I have chosen, for reasons which will become apparent, to tell the tale much as I recounted it that night. It is a story of a type of golfer, and a type of golf, which I fear has long since vanished from the scene. But I intend this record not merely as an exercise in reminiscence or nostalgia. For the events of that day had profound and far-reaching consequences on me and on others who participated, particularly the local champion referred to above.

His name was Rannulph Junah, and Bagger Vance was his caddie.

Hardison L. Greaves, M.D.
Savannah, Georgia
May, 1995

"The Legend of Bagger Vance is such an entertaining book on the surface you hardly realize you are being taught some of life's greatest truths. Pressfield has seamlessly brought together that rare combination of fun and enlightenment in a novel that seems destined to take its place alongside some of the great works in golf literature."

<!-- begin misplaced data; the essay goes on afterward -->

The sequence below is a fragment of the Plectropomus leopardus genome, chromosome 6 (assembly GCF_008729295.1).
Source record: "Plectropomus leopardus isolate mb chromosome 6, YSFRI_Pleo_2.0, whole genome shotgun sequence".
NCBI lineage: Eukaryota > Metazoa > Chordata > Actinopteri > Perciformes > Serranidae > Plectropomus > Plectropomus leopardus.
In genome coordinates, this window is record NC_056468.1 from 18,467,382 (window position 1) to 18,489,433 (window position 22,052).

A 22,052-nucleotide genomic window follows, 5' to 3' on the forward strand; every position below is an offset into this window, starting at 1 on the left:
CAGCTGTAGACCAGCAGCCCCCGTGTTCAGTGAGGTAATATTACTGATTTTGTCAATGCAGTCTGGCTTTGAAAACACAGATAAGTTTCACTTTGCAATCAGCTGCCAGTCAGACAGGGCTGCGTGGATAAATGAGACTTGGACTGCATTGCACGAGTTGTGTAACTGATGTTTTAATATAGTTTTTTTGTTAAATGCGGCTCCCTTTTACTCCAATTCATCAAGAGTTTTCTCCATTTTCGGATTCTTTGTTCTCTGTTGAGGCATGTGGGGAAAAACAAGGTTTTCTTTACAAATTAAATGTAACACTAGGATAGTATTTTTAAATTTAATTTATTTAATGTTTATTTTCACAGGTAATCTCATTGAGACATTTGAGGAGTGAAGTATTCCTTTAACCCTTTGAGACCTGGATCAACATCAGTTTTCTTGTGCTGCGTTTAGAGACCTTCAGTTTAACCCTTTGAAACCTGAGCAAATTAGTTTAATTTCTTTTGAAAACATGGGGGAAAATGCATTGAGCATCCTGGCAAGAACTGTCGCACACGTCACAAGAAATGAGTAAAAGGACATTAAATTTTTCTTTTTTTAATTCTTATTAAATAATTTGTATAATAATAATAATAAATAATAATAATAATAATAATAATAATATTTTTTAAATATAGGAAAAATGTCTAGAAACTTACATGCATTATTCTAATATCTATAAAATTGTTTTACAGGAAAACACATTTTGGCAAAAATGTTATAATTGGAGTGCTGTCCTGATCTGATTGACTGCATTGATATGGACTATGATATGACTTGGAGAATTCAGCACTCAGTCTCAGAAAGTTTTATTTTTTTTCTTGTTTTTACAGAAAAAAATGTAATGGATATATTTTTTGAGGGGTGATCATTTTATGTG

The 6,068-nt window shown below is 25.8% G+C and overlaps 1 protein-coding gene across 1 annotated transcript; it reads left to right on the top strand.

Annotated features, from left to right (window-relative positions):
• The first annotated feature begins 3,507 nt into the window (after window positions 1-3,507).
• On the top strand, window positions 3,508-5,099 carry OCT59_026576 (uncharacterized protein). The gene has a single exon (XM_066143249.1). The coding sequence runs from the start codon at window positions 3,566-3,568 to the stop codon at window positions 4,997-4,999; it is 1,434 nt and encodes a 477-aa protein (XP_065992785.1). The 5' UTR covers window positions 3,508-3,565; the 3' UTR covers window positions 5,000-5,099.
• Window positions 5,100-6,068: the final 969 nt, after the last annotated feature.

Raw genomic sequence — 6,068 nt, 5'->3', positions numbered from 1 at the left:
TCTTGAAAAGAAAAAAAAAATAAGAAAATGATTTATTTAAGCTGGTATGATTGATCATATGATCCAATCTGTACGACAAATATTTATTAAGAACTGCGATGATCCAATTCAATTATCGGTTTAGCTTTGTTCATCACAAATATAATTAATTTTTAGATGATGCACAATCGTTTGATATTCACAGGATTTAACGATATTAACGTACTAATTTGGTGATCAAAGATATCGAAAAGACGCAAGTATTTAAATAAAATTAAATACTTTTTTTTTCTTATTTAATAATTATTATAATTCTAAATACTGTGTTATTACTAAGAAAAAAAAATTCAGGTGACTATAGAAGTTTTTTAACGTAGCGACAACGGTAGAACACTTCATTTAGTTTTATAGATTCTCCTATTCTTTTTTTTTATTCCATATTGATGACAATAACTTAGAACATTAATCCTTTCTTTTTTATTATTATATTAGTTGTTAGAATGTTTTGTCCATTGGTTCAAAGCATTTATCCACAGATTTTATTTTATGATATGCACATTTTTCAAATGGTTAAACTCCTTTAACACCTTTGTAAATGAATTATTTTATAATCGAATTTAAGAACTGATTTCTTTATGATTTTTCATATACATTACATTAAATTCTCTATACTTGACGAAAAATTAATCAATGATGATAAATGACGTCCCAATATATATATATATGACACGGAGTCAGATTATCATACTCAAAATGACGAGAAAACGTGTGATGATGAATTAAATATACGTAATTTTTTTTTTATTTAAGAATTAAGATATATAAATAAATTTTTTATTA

—Links Magazine
"The Legend of Bagger Vance is quite simply the best golf novel I have ever read, but it is so much more than that. We all know that the true game is played against one's inner self. Steven Pressfield has captured the essence of that battle better than any of his predecessors. I was utterly riveted by this work of art, and literally covered with goose bumps for many hours until I had finished it at a single sitting."
—Ben Wright, author of Good Bounces and Bad Lies and The Spirit of Golf
"Truly a delight. Even now when I play in professional tournaments I think of the positive effect Bagger Vance had on everyone associated with him. He will be with me for many years to come."
—Patty Sheehan, Solheim Cup captain and member of LPGA Hall of Fame